We have shown that point‐of‐care testing using the novel Quantra system provides useful data for guiding transfusion management.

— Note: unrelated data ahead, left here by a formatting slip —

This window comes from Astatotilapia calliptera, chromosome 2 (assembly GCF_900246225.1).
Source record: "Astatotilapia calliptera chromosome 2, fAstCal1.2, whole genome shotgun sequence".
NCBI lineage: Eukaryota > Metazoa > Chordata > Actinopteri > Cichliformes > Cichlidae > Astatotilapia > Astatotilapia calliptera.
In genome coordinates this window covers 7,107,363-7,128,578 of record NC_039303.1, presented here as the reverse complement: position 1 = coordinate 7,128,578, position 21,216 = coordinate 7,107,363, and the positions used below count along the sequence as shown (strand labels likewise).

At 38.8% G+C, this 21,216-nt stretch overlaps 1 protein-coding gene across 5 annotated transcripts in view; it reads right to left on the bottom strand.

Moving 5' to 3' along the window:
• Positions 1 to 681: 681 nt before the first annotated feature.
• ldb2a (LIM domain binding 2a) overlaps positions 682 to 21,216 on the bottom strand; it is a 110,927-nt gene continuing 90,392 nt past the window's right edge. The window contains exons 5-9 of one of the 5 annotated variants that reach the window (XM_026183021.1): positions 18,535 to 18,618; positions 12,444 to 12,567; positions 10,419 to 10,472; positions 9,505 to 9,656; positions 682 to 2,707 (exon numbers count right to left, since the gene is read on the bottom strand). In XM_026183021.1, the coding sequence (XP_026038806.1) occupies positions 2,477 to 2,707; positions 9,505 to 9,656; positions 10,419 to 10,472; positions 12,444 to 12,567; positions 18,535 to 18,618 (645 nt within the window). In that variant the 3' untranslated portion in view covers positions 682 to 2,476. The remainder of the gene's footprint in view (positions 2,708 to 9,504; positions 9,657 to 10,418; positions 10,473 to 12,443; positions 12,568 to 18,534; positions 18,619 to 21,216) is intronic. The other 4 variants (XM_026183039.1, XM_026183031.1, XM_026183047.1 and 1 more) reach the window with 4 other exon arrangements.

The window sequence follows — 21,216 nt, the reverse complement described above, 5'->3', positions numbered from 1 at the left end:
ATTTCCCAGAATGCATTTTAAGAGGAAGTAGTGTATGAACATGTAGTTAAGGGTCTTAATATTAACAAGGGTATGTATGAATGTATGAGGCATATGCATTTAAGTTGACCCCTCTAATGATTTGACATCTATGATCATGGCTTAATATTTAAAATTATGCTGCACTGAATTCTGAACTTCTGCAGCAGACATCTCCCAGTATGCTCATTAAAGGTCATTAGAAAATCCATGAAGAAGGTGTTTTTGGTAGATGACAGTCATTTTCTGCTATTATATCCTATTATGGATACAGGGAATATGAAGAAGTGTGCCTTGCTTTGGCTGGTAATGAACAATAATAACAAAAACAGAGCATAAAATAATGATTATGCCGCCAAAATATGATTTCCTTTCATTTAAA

Coagulopathic bleeding during and after cardiac surgery is associated with increased morbidity and mortality. Viscoelastic testing is increasingly used instead of laboratory testing. Our aim was to compare a new viscoelastic point‐of‐care device, the Quantra® System, with thromboelastography and standard laboratory testing. After ethical approval and with written informed consent, we prospectively recruited adult patients undergoing urgent cardiac surgery at increased risk of bleeding. Clot time and clot stiffness values were compared before, during and after cardiopulmonary bypass. We prospectively recruited 52 patients, of whom 34 (65%) were transfused with red blood cells. Our usual transfusion thresholds for fibrinogen (1.5 g.l−1), platelets (100,000.μl−1), prothrombin time (20 s), activated partial thromboplastin time (48 s) and maximum amplitude on thromboelastography (50 mm) corresponded to Quantra values of fibrinogen clot stiffness 2.0 hPa, platelet clot stiffness 13.5 hPa, clot time 159 s, clot time 183 s and clot stiffness 17.0 hPa, respectively. These Quantra thresholds showed high negative predictive value for low platelets (platelet clot stiffness, 97.4%), prolonged activated partial thromboplastin time (clot time, 92.6%) and reduced maximum amplitude on thromboelastography (clot stiffness, 93.6%). The Quantra predicted clinical need for transfusion of platelets (area under the curve 0.71, p = 0.001) but all tests performed poorly at predicting the need for fresh frozen plasma transfusion. We have shown that point‐of‐care testing using the novel Quantra system provides useful data for guiding transfusion management.
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